During the course of the investigation, Joshua’s family received a ransom phone call. The ask? Five-hundred-thousand Mexican pesos, or about $50,000 U.S. dollars. It’s an amount the family couldn't pay, so they began a series of negotiations with the caller. And with the help of the FBI, investigators determined where the ransom calls were coming from—a payphone in Mexico City.   

Arbuthnot: And as the negotiations go on, the Mexican government finds the payphone and starts surveilling the payphone. So literally just covertly watching this payphone. And sure enough, guess who shows up to make the ransom calls to the family is this original renter—the guy with the scratches on his face and torso from the very first day. He actually shows up and he's the one—they're actually watching him—he's making the ransom demands to the family.

Ferrante: The family—with the help of the police department and the FBI—asked the kidnapper for proof that they even knew Joshua. The kidnapper correctly described the clothing that Joshua was wearing when he was kidnapped and dropped off one of Joshua’s sandals as further proof.  

This evidence confirmed that the caller had Joshua, and the family continued to negotiate the ransom amount. The kidnapper agreed to $10,000 U.S. dollars, an amount Joshua’s family could pay, and planned to drop off the money at a location on the outskirts of Mexico City.  

Arbuthnot: And so, the Mexican police department coordinates this money drop and then, again covertly watches the money to see who comes and picks it up. And no surprise to you, or to the listeners, it's the same guy again—the renter with the scratches who made the ransom calls. He shows up in a taxi to pick up the money and he gets out of the taxi, tells the taxi driver to wait for him. He goes to the exact location and picks up the ransom money. And then while this is happening, you know, 10 minutes go by or more, and the taxi driver decides, “You know what? You know, I just got stiffed from this fare. He didn't pay and he's not coming back.”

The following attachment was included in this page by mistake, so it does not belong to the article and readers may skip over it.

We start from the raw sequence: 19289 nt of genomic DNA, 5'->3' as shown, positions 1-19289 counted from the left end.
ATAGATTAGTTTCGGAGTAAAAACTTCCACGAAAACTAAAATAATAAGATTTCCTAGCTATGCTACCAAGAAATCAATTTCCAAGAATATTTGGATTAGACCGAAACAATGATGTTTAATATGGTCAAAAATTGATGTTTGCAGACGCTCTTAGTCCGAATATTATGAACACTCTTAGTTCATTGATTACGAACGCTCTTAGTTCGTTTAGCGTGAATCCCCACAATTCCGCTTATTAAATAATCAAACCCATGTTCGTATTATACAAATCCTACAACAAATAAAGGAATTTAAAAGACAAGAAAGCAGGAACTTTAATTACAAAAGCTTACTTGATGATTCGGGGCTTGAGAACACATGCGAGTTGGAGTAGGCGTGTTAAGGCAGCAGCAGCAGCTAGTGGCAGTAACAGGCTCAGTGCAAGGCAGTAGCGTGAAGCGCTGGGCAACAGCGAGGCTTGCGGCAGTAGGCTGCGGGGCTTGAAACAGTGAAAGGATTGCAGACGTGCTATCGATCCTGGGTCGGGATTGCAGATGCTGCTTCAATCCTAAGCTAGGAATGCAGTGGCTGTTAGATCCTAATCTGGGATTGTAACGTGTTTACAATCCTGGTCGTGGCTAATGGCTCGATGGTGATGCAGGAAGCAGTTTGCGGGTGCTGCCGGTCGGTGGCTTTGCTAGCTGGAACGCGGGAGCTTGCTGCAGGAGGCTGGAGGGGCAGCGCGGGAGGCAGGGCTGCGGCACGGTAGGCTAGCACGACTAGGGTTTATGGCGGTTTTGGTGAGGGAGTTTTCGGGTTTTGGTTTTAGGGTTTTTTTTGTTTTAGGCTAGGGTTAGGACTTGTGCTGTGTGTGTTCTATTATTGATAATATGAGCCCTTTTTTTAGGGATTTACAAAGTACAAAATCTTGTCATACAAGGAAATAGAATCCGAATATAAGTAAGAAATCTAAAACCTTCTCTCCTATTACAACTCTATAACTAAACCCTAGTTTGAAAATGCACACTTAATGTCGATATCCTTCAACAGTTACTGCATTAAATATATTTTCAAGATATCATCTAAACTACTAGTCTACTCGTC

So, the taxi driver just drives away and then the subject, you know, reappears with the money, and his taxi is gone. He's on the outskirts of Mexico City by himself. And it really is just the police and the subject with the ransom money, you know, staring at each other. And they make a decision, at that point, “Okay, we're going to arrest him for the murder of Joshua's cousin and for the kidnapping of Joshua.”  

And the hope was that by arresting him and putting pressure on him, that he would provide the location of Joshua Garcia.